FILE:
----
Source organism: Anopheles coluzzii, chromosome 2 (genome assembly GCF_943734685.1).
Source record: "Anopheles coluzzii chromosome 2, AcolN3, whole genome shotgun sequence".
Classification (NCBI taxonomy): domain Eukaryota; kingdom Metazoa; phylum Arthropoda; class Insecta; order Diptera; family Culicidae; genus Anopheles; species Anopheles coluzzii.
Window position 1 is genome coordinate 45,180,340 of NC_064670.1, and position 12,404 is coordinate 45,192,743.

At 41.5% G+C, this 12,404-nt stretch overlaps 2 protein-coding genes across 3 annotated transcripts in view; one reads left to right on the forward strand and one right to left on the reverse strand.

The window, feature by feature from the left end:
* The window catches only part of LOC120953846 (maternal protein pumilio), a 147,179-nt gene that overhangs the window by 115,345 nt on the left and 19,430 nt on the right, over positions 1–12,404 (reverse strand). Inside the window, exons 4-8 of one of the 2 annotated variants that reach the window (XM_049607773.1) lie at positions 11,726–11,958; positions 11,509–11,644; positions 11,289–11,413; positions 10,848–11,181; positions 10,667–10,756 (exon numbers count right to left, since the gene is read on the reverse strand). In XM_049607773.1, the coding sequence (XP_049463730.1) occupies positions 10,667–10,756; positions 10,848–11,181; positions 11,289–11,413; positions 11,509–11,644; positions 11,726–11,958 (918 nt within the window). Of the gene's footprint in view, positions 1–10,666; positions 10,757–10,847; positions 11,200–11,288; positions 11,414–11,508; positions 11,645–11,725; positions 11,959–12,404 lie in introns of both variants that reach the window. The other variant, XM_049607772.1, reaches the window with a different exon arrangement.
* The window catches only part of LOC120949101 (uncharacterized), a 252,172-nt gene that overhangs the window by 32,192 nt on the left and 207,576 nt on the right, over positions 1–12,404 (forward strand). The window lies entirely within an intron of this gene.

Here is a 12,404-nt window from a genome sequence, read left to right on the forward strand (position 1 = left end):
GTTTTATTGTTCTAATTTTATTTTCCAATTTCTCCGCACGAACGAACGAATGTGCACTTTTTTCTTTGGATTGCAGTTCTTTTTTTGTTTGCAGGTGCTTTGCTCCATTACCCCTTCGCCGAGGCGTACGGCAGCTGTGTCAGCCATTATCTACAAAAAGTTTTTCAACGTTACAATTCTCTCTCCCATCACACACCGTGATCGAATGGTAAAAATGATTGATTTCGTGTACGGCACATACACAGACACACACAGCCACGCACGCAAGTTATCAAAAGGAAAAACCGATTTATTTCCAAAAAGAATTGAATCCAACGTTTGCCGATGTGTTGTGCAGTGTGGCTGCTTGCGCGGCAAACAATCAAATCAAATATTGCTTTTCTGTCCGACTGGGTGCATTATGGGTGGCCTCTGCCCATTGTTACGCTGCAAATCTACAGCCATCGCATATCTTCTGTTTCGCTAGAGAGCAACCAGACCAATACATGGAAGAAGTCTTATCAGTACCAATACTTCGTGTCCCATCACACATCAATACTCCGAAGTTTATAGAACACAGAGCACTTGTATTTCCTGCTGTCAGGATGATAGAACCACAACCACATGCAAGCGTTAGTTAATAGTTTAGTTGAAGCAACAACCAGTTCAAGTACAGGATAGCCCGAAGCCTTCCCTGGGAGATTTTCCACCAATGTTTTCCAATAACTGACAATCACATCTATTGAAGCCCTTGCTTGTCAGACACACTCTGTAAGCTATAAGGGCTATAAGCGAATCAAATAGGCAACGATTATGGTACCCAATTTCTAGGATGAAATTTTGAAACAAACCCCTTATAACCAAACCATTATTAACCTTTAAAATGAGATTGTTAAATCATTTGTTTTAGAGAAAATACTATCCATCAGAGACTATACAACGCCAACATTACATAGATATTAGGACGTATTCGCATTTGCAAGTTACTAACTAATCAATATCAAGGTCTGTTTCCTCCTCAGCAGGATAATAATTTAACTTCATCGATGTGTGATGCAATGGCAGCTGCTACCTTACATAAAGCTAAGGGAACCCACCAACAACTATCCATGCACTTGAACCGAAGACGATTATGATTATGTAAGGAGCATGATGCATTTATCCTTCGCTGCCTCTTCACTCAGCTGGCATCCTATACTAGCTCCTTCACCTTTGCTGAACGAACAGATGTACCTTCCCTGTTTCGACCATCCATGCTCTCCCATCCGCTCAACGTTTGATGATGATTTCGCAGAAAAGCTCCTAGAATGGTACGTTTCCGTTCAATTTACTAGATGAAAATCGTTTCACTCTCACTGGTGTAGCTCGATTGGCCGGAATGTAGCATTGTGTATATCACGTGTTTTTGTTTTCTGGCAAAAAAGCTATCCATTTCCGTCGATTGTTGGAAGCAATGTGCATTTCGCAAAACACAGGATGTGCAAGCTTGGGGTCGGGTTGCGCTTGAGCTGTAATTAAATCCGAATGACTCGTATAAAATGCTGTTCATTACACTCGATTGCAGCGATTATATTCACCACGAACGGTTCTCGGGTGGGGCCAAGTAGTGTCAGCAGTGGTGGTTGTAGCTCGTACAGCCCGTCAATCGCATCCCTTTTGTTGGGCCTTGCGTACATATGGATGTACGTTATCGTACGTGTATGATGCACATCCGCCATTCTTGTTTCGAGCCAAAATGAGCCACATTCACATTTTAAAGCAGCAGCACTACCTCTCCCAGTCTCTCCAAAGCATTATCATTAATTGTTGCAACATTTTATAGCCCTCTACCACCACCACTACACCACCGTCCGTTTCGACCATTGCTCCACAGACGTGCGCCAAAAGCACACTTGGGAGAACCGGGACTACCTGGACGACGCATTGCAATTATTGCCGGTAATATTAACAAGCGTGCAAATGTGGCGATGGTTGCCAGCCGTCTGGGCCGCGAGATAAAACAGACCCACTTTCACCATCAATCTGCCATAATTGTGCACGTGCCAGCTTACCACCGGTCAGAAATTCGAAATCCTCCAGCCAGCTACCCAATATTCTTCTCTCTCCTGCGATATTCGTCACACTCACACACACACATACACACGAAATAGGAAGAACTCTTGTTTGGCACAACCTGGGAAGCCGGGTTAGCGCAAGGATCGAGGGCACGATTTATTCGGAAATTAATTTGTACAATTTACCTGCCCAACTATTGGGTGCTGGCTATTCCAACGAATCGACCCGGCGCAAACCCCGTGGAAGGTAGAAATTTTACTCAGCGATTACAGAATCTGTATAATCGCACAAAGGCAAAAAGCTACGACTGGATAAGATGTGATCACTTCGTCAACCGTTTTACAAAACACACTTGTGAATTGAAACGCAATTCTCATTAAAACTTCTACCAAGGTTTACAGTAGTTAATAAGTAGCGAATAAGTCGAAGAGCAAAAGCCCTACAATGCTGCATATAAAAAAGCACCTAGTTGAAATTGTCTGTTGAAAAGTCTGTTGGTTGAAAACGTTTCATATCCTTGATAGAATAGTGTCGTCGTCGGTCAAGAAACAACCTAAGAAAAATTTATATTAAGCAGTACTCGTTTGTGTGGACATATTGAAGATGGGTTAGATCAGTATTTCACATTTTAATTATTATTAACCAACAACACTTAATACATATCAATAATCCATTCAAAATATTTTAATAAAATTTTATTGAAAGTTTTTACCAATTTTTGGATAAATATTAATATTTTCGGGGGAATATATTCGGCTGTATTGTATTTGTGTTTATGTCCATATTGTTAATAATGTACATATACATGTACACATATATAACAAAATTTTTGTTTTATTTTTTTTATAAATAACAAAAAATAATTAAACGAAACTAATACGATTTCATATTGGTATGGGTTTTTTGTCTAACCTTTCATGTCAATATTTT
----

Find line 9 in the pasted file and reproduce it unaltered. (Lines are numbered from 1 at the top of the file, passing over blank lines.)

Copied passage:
Here is a 12,404-nt window from a genome sequence, read left to right on the forward strand (position 1 = left end):